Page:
“Of course I was disappointed and bummed, but I had to be the support system because my wife was 10 times worse. I was so focused on being there for my wife that I never really dealt with it myself.”

The irony is that when a husband hides his grief over a miscarriage in an effort to spare his wife more pain, he can end up adding to her hurt by making her feel more alone.

It’s also important to remember that your grief may be different simply because the miscarriage happened in your body. Both the pregnancy and its loss affected your entire being. If his grief seems less profound and visceral than yours, it doesn’t mean that he doesn’t care about the loss — or that he doesn’t care about you. He just had a different connection to the pregnancy.

Getting the Support You Need

I can just about guarantee you that your husband wants to help you with your grief. But he may not know how to do it. The most loving thing you can do for him and for yourself is to be very clear about the support you need. Tell him you need to talk about the loss without him trying to fix you. Ask him for a hug or reassurance. It may feel strange asking him to do things that seem so obvious to you, but give it a try.

Others who have experienced miscarriage can also be a source of comfort. Don’t be afraid to reach out to them. If you would rather learn more about coping with pregnancy loss on your own, consider reading A Silent Sorrow: Pregnancy Loss-Guidance and Support for You and Your Entire Family by Ingrid Kohn, MSW and Perry-Lynn Moffitt.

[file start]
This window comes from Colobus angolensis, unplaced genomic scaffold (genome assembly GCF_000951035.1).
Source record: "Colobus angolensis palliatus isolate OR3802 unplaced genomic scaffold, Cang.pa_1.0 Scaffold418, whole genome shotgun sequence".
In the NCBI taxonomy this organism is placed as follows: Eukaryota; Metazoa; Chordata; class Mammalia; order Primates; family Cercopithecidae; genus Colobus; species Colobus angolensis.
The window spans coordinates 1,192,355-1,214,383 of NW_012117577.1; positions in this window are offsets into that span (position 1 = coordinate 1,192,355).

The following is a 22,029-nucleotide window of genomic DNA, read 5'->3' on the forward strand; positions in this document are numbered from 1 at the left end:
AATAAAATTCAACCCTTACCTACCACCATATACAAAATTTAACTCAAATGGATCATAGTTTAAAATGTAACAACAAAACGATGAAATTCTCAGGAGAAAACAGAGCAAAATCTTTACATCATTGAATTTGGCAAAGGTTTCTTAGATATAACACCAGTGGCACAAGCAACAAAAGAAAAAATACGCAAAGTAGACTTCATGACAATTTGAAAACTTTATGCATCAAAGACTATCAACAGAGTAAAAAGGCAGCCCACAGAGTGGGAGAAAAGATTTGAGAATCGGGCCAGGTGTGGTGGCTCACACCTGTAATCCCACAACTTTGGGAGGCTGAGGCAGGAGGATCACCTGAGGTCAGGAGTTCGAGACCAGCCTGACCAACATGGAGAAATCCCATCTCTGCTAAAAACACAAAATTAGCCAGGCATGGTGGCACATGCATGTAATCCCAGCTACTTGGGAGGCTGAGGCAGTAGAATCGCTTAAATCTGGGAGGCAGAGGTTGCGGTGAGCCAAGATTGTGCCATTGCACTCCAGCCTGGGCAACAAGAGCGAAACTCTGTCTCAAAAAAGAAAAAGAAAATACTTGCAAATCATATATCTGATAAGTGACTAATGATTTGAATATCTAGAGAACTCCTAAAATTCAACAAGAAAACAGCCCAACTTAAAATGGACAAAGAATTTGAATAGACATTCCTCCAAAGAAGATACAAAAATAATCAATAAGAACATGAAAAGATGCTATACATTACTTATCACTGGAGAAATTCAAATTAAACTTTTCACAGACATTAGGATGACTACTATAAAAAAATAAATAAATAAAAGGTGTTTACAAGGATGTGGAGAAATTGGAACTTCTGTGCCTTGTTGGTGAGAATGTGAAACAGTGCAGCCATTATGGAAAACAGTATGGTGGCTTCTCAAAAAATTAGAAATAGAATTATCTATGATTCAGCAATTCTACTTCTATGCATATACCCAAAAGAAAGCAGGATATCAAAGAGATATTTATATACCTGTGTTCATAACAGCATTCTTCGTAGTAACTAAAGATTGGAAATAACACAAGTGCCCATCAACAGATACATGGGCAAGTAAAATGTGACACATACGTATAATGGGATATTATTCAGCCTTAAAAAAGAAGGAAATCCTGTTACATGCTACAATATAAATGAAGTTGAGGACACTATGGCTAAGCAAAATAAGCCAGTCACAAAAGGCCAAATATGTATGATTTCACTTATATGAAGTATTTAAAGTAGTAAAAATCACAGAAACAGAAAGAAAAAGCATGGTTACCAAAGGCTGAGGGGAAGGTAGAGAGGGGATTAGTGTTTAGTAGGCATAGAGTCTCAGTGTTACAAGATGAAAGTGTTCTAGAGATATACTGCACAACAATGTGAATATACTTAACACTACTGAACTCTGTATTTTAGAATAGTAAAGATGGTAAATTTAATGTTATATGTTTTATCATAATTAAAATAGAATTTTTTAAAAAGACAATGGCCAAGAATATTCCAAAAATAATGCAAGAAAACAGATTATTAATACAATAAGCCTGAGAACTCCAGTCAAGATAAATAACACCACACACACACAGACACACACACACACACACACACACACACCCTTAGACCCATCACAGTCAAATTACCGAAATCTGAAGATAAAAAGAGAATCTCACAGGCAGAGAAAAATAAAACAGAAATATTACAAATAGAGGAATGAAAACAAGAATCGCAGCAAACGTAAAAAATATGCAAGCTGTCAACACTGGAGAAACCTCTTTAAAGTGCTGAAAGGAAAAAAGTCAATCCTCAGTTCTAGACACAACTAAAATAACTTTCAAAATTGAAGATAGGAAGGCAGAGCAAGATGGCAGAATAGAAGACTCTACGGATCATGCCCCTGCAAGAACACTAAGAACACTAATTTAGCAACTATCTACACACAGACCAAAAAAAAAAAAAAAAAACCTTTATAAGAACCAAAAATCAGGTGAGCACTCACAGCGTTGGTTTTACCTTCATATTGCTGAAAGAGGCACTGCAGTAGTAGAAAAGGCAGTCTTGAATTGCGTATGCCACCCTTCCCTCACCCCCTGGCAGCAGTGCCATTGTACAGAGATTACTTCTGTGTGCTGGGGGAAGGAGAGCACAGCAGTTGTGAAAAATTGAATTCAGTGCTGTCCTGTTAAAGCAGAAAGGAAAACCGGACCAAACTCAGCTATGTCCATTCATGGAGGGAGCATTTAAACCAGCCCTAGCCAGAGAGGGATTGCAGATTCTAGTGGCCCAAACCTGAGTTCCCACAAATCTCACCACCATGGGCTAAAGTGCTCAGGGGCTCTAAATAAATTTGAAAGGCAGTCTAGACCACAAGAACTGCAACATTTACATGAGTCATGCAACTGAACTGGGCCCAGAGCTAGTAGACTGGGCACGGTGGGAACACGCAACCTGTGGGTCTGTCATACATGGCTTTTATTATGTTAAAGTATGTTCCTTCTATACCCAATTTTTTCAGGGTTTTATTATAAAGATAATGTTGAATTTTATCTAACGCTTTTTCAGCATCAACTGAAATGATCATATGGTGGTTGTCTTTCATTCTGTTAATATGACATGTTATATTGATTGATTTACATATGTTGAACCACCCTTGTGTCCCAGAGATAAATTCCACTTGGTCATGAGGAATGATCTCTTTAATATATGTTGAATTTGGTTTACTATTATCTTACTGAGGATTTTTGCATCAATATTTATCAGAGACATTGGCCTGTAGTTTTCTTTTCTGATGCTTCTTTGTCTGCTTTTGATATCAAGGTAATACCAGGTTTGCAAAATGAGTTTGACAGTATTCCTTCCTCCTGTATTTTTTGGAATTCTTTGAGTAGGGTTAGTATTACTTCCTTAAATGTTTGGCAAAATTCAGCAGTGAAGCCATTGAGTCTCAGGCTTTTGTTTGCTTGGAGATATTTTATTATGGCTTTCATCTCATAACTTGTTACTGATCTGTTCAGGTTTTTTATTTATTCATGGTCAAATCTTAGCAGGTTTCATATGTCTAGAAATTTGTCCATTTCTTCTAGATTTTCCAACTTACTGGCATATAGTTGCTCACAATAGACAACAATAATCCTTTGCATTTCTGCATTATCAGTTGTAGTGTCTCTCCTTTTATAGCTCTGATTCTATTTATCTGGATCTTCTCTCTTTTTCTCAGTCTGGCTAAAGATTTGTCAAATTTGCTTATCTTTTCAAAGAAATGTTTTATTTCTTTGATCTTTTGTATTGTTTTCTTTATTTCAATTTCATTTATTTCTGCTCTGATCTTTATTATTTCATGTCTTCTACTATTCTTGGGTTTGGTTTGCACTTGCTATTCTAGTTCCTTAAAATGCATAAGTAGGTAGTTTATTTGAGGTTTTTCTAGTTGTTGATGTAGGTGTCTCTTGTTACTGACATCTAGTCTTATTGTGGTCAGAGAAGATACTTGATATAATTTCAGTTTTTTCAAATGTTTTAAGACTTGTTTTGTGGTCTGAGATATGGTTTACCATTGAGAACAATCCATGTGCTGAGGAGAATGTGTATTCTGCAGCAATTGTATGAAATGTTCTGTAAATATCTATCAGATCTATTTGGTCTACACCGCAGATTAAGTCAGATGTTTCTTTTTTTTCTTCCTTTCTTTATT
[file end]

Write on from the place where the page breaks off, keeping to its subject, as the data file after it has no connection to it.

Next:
Some Key Truths about Honesty In Marriage

Overall, strong marriages are built on honesty and being authentic with your spouse. But is it ever OK to tell a little white lie to your husband? What about withholding information?

Two spouses can have different, but equally valid, ideas about honesty and boundaries in marriage. The key thing is recognizing and working with your differences. Here are a few key things to remember.

Your Past Is Yours

For some people, intimacy means that partners are open books to each other. They want to share all the details of their past and want their partner to do the same. But other people may be less forthcoming. And that’s fine.

You should, of course, be honest and share with your husband information that affects your marriage (and expect him to do the same with you). For example, if your first marriage ended because of your ex’s infidelity, being aware of that helps your husband understand who you are in your relationship with him.

But being honest doesn’t mean you are obligated to reveal every detail of your past. If the discussion about your ex turns to your sex life with him, you’re within your rights to keep that information private between you and the other person.

Think Before You Critique

Here’s another way that couples can have different ideas about boundaries and honesty in marriage. Let’s say you have a blunt, let-it-all-hang-out philosophy. You were raised to “be real.” You don’t hesitate to tell your husband he loaded the dishwasher wrong or that his brother’s political views are crazy.

While this type of openness may have been normal in your family, your husband might interpret your behavior as an attack on him or his family. When it comes to honest critiques of your husband, it’s possible to tackle even a big issue – like the fact that you’re doing more than your share of housework – with kindness and respect. And consider letting the little stuff (like his quirky dishwasher-loading technique) slide.

The same holds true when you give your honest opinion about others close to him. You’re in emotionally charged territory here. There might be a time when you do need to call out one of his family members (“When your brother was talking about politics, he said something really sexist and disrespectful to me.”), but be careful about being “brutally honest.” Your husband might be perfectly fine rolling his eyes about his brother’s latest theories right along with you…or not. In any case, if you need to set a boundary of respect, go ahead and do it honestly, clearly, and respectfully.